When Lana Del Rey cancelled her Letterman performance, Elvis Costello got the last-minute call to fill in for her. This is the song he wrote in the cab on the way over.

Welcome back to The Elvis Costello Song Of The Week®, our ongoing attempt to drive you ever-deeper into the catalog of the musician who most embodies the Trunkworthy mission.

The week’s pick: “Last Year of My Youth,” first performed on the June 4, 2014, Late Show With David Letterman


Gary Stewart: Hearing this song the week after a 40th high school reunion gave it an added resonance, an almost uncomfortable kick. Not bad for something that was conceived the day before a last-minute booking on Letterman, where he premiered it.

Though it was written in a flash, there’s no way this song could come out of anything less than a deeply sober reflection born from a lifetime of experience and observation. In many ways, “Last Year of My Youth” is a sequel to his last “where was I then/where am now?” song, “45.” Yeah, it has the fury of the Attractions, but there’s just no mistaking this for an early side. It’s a painfully grown-up song about delusions around the “good old days,” the struggles of the present, and arguably, the need to face up to getting on with it. Romantic notions are rolled out and almost immediately dispatched with. Then a nightmarish middle-age scenario climaxes with this line, “I began to lie about my age, knock off a year or two, ’til I woke up one day, and I was younger than you,” before reaching a place of acceptance that’s every bit the opposite of self-pity.

As we get older, music can become less integral to expressing who we are, more rare for it to feel like it gets/speak to us. Sure, we can appreciate the craft and connect with the beauty, but it’s difficult to find a Quadrophenia/Horses/Nevermind for middle age. This song might remind you of that time when music spoke for you—when you were in that space where you needed it like oxygen—but without a shred of nostalgia.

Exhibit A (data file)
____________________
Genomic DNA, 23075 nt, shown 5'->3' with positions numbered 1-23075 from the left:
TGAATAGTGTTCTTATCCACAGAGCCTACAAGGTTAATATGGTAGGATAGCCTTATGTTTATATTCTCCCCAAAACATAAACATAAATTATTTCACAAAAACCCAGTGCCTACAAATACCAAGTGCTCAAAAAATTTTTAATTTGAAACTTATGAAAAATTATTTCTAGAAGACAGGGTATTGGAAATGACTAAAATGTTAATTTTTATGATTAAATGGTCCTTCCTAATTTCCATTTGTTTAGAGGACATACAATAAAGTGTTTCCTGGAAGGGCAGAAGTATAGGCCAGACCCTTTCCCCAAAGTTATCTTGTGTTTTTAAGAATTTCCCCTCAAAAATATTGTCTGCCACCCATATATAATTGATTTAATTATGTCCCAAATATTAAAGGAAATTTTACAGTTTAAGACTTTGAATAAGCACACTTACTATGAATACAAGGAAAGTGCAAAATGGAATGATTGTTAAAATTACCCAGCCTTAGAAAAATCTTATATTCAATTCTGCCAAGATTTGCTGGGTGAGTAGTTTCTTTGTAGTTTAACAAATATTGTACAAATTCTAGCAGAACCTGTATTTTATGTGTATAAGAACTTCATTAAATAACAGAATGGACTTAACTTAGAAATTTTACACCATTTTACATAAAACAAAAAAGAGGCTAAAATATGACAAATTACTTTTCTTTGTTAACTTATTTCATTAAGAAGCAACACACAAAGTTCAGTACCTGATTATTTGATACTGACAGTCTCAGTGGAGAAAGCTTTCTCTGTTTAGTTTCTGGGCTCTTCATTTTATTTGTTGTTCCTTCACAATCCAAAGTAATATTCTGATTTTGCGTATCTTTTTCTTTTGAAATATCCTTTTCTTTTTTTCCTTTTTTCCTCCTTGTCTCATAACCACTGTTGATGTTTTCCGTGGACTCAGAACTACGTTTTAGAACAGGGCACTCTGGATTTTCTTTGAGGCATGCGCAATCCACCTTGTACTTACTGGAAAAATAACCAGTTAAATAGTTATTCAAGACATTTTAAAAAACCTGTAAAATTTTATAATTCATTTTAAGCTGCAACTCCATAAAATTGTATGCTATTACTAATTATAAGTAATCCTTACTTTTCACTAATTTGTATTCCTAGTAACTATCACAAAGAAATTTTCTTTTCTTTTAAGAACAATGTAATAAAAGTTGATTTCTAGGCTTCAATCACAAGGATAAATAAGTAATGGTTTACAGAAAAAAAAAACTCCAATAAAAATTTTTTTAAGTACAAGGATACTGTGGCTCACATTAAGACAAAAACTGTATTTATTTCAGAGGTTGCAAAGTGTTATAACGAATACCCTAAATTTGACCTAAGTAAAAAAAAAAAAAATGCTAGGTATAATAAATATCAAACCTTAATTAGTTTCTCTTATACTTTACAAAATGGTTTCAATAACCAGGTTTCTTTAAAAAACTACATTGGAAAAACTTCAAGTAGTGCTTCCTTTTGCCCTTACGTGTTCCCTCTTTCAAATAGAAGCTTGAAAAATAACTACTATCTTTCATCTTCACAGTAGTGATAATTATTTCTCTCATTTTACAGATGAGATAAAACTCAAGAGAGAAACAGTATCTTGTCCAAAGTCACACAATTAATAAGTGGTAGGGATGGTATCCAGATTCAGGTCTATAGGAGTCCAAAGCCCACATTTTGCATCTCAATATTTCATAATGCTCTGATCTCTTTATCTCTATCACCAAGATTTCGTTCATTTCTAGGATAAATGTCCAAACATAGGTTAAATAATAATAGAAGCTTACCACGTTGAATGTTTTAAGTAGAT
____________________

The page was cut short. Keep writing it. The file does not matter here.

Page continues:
David Gorman: Apparently, we have Lana Del Rey to thank for this song, since it was her cancellation that landed Elvis on Letterman that night. You mentioned how he wrote it almost on the spot, and while it’s damn impressive that a song this biting and to-the-bone insightful is the kind of thing he just knocks out in the backseat of a cab (true story), it’s more impressive that he wrote a new song for the occasion at all. Who the hell uses a prime spot on a top-rated, national TV show to bang out a song nobody had heard before and that nobody could buy once they had? The man just doesn’t seem capable of creative atrophy.

Personally, I’m desperately trying to avoid this song becoming the story of my life—as much as I’d love a fast, new sports car (blue, not red), I’m not willing to trade my wife for it. The lyric hit me the same as it hit you, and it’d likely be the most depressing song I heard all year if it wasn’t delivered with such celebratory gusto (though there are some live versions from his solo shows on YouTube that are more resigned). “Hold on to your fondest wish . . . or whatever you call the truth” is the new battle cry of the midlife crisis and would make a perfect Cialis slogan if the good folks at Eli Lilly and Co. had a sense of humor.

I also have to praise the too-seldom-heard sound of a singer alone with an electric guitar here. I don’t know why so many performers default to acoustic when they’re playing alone, but I love it when that coffeehouse cliché is ditched in favor of plugged-in crunch. It’s what turned me on to both Billy Bragg and Magic Sam, and the immediacy and energy of that sound is what gives “The Last Year if My Youth” its (suspended) adolescent snarl.

Since “Last Year Of My Youth” isn’t available (yet?), it’ll be a missing tooth in the smile that is our playlist of all previous Elvis Costello Songs Of The Week. Still, there’s plenty to enjoy: